Grace's Guide To British Industrial History

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Grace's Guide is the leading source of historical information on industry and manufacturing in Britain. This web publication contains 150,661 pages of information and 235,200 images on early companies, their products and the people who designed and built them.

Grace's Guide is the leading source of historical information on industry and manufacturing in Britain. This web publication contains 147,919 pages of information and 233,587 images on early companies, their products and the people who designed and built them.

Edgar Allen and Co

From Graces Guide
September 1909.
December 1910.
January 1911.
August 1918.




January 1920.
January 1920.
January 1920.
January 1920.
May 1930.
May 1930.
1938. "Stag Brand".
April 1947.
May 1947.
November 1947.
December 1947.
January 1948.
February 1948.
March 1948.
April 1948.
May 1948.
June 1948.
July 1948.
August 1948.
May 1953. K9 Tool Steel.
November 1953.

of Imperial Steel Works, Sheffield 9. Telephone: Attercliffe 41054. Telegraphic Address. "Allen, Sheffield". (1937)

1867 Company founded by William Edgar Allen

Subsequently purchased Messrs. Hoole, Staniforth and Co., makers of similar products.

1890 Mr. Allen was joined by Mr. Robert Woodward, and Mr. Alfred E. Wells

1890 Company took limited status. [1]

1891 The business was transferred to the present situation at Tinsley.

1892 Mr. F. A. Warlow joined the firm.

1900 The company was registered on 19 December, to acquire a business of iron and steel manufacturers. [2]

1903 The business of Askham Brothers and Wilson was transferred to Edgar Allen and Co which acquired 17 acres of land adjoining the works at Tinsley upon which to erect additional works.[3]

1905 See 1905 Industries of Sheffield and District

1914 Manufacturers of steel, steel castings, files, saws, tramway points and crossings etc.; crushing and separating machinery, conveyors, ball mills etc. Specialities: the Edgar Allen high-speed steel, central railway buffers, steel castings, tool steel, imperial manganese steel, elevating and conveying machinery. Employees 150. [4]

1917 Advert for various steels. [5]

1919 Advert for various steels. [6]

1920 Jan. Issued calendar. [7]

1927 Advert for various steels. [8]

1930 "The Edgar Allen News.—First published in 1919 with the object of supplying technical information not only on the products of Messrs. Edgar Allen and Company, Limited, Imperial Steel Works, Sheffield, but also concerning the steel and engineering industries generally, the Edgar Allen News has now attained its hundredth number. This issue, dated September, 1930, contains articles on tipped tools, the file shops of the firm, progress in steel manufacture, cobalt magnet steels, the machining of manganese steel, the mechanical casting of pig iron and many other subjects. It is well printed and illustrated and seems to be quite worth the price of 6d. charged per copy."[9]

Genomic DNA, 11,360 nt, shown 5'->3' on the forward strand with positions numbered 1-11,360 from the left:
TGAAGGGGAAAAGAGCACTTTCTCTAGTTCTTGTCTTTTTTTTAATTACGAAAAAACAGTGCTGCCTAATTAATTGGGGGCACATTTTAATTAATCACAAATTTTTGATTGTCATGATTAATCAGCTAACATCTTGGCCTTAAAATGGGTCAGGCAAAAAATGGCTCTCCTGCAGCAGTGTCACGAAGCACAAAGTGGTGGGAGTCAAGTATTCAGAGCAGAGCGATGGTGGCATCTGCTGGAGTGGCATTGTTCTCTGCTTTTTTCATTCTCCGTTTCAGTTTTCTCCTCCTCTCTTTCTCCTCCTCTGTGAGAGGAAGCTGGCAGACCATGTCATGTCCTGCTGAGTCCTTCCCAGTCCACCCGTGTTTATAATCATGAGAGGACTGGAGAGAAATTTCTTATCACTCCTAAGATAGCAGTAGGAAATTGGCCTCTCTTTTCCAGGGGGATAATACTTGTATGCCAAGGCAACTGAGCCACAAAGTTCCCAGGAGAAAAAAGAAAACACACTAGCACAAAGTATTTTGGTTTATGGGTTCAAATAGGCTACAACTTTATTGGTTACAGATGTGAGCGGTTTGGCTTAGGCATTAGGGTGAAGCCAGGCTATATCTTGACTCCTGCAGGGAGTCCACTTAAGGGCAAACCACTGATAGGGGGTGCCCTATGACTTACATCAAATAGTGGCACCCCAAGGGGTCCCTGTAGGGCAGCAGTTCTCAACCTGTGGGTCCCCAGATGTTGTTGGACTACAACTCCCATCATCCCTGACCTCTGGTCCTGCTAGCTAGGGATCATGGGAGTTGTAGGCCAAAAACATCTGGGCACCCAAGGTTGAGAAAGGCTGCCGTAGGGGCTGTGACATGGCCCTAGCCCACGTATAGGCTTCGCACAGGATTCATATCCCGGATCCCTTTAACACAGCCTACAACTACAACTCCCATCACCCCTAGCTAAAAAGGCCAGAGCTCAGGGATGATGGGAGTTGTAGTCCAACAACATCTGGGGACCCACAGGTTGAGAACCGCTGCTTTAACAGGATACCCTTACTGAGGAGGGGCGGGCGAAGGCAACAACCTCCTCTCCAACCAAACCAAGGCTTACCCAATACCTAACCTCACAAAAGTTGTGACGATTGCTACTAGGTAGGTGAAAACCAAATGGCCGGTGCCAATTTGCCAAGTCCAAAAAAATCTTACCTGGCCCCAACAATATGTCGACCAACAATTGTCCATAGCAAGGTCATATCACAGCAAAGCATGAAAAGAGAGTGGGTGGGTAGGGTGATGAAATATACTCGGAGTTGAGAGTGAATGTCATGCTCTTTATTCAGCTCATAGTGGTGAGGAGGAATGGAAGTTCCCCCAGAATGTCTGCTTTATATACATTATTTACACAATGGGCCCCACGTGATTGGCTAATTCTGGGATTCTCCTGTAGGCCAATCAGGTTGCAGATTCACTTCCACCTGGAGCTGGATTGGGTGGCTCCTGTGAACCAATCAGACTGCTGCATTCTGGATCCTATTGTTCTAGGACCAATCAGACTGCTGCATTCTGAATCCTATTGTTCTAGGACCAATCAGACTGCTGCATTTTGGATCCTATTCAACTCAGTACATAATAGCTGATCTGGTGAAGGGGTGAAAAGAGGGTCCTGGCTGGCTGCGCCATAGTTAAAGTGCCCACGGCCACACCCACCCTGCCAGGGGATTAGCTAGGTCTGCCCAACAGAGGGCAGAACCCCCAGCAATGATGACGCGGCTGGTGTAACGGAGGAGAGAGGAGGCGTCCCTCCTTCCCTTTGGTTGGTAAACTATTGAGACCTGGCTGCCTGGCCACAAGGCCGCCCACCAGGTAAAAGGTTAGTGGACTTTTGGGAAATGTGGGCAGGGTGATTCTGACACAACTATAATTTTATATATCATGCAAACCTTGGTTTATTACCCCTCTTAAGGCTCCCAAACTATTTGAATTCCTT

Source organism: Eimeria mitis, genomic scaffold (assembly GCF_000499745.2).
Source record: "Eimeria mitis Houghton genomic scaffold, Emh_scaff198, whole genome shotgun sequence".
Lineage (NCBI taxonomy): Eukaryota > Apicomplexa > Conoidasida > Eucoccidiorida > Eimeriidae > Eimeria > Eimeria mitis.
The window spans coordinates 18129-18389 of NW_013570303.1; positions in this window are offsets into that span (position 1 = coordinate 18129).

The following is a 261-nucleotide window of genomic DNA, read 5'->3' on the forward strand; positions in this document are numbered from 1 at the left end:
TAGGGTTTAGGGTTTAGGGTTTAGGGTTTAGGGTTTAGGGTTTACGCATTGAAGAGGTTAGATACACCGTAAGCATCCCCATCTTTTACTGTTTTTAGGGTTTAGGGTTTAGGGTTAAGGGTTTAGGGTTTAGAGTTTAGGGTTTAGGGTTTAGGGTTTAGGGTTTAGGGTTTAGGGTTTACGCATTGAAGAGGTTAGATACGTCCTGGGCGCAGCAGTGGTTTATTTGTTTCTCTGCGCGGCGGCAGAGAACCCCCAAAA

1937 Steel makers and engineers. "K9" Steel Products. "£S. D." Steel Products. "Stag" Steel Products. [10]

1937 Listed Exhibitor - British Industries Fair. Stag Allenite Tungsten Carbide Tipped Tools. Stag Major Superweld Tools for turning, planing, shaping, etc. K9 and Double Six Die Steels. Stag High Speed Steel Twist Drills. Maxilvry Stainless Steel. (Stand Nos. D.831 and D.730) [11]

1939 See Aircraft Industry Suppliers. Acquired British Rema Manufacturing Co

1952 Established Buell Ltd, to make rotary driers

1960 Design, manufacture and erection of plant for crushing, pulverizing etc. [12]

1961 Manufacturers of steels, engineers' tools, magnets, cement plant, grinding machinery, railway and tramway trackwork and steel castings up to 15 tons finished weight. [13]

1961 Acquired Sheffield Hollow Drill Steel Co[14]

The site was the home of the foundry and the fabrication shops of the company, the steel warehousing and magnet shops being on the opposite side of Sheffield Road and the later established engineers tools and railway track work sections being located adjacent to Shepcote Lane, on a narrow strip of land between that road and the Sheffield Canal. [15]

The Melting Shop used metal supplied from two cupola furnaces to feed a pair of Tropenas converters to supply metals to the foundry. These were similar to Bessemer vessels except that the air was blown through tuyères on the side of the vessel rather than the bottom.

The Electric Melting Shop was home to two Héroult electric arc furnaces, installed in 1912, still working when the site closed. These provided metal for the foundry and to ingot production for forging. The company also offered a "remelting" service for special alloy producers, in particular magnet alloys and stainless steels.